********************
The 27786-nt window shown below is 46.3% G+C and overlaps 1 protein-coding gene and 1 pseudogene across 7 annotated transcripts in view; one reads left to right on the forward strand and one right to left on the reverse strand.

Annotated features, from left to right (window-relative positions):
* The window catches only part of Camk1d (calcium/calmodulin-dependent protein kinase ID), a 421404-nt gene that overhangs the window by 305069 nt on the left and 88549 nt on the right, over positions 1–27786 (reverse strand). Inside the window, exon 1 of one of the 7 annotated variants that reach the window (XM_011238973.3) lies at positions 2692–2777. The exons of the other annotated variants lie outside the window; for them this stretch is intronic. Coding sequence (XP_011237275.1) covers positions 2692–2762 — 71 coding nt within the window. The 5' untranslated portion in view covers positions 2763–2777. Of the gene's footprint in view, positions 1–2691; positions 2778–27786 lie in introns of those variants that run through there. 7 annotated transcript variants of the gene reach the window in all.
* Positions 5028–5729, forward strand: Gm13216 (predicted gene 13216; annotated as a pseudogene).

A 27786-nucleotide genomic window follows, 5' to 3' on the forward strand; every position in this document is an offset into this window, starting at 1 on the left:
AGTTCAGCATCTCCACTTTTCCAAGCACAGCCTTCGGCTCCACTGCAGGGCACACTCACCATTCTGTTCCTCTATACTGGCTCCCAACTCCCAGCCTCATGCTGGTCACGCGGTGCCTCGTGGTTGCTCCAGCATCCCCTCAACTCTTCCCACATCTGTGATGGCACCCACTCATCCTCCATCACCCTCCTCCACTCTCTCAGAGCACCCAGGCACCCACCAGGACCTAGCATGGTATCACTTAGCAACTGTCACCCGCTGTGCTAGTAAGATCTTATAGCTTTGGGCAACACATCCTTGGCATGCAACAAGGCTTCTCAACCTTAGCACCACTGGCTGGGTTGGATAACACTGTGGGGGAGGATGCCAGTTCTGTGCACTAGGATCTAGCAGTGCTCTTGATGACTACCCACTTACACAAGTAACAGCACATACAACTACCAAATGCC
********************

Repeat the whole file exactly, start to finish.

The 27786-nt window shown below is 46.3% G+C and overlaps 1 protein-coding gene and 1 pseudogene across 7 annotated transcripts in view; one reads left to right on the forward strand and one right to left on the reverse strand.

Annotated features, from left to right (window-relative positions):
* The window catches only part of Camk1d (calcium/calmodulin-dependent protein kinase ID), a 421404-nt gene that overhangs the window by 305069 nt on the left and 88549 nt on the right, over positions 1–27786 (reverse strand). Inside the window, exon 1 of one of the 7 annotated variants that reach the window (XM_011238973.3) lies at positions 2692–2777. The exons of the other annotated variants lie outside the window; for them this stretch is intronic. Coding sequence (XP_011237275.1) covers positions 2692–2762 — 71 coding nt within the window. The 5' untranslated portion in view covers positions 2763–2777. Of the gene's footprint in view, positions 1–2691; positions 2778–27786 lie in introns of those variants that run through there. 7 annotated transcript variants of the gene reach the window in all.
* Positions 5028–5729, forward strand: Gm13216 (predicted gene 13216; annotated as a pseudogene).

A 27786-nucleotide genomic window follows, 5' to 3' on the forward strand; every position in this document is an offset into this window, starting at 1 on the left:
AGTTCAGCATCTCCACTTTTCCAAGCACAGCCTTCGGCTCCACTGCAGGGCACACTCACCATTCTGTTCCTCTATACTGGCTCCCAACTCCCAGCCTCATGCTGGTCACGCGGTGCCTCGTGGTTGCTCCAGCATCCCCTCAACTCTTCCCACATCTGTGATGGCACCCACTCATCCTCCATCACCCTCCTCCACTCTCTCAGAGCACCCAGGCACCCACCAGGACCTAGCATGGTATCACTTAGCAACTGTCACCCGCTGTGCTAGTAAGATCTTATAGCTTTGGGCAACACATCCTTGGCATGCAACAAGGCTTCTCAACCTTAGCACCACTGGCTGGGTTGGATAACACTGTGGGGGAGGATGCCAGTTCTGTGCACTAGGATCTAGCAGTGCTCTTGATGACTACCCACTTACACAAGTAACAGCACATACAACTACCAAATGCC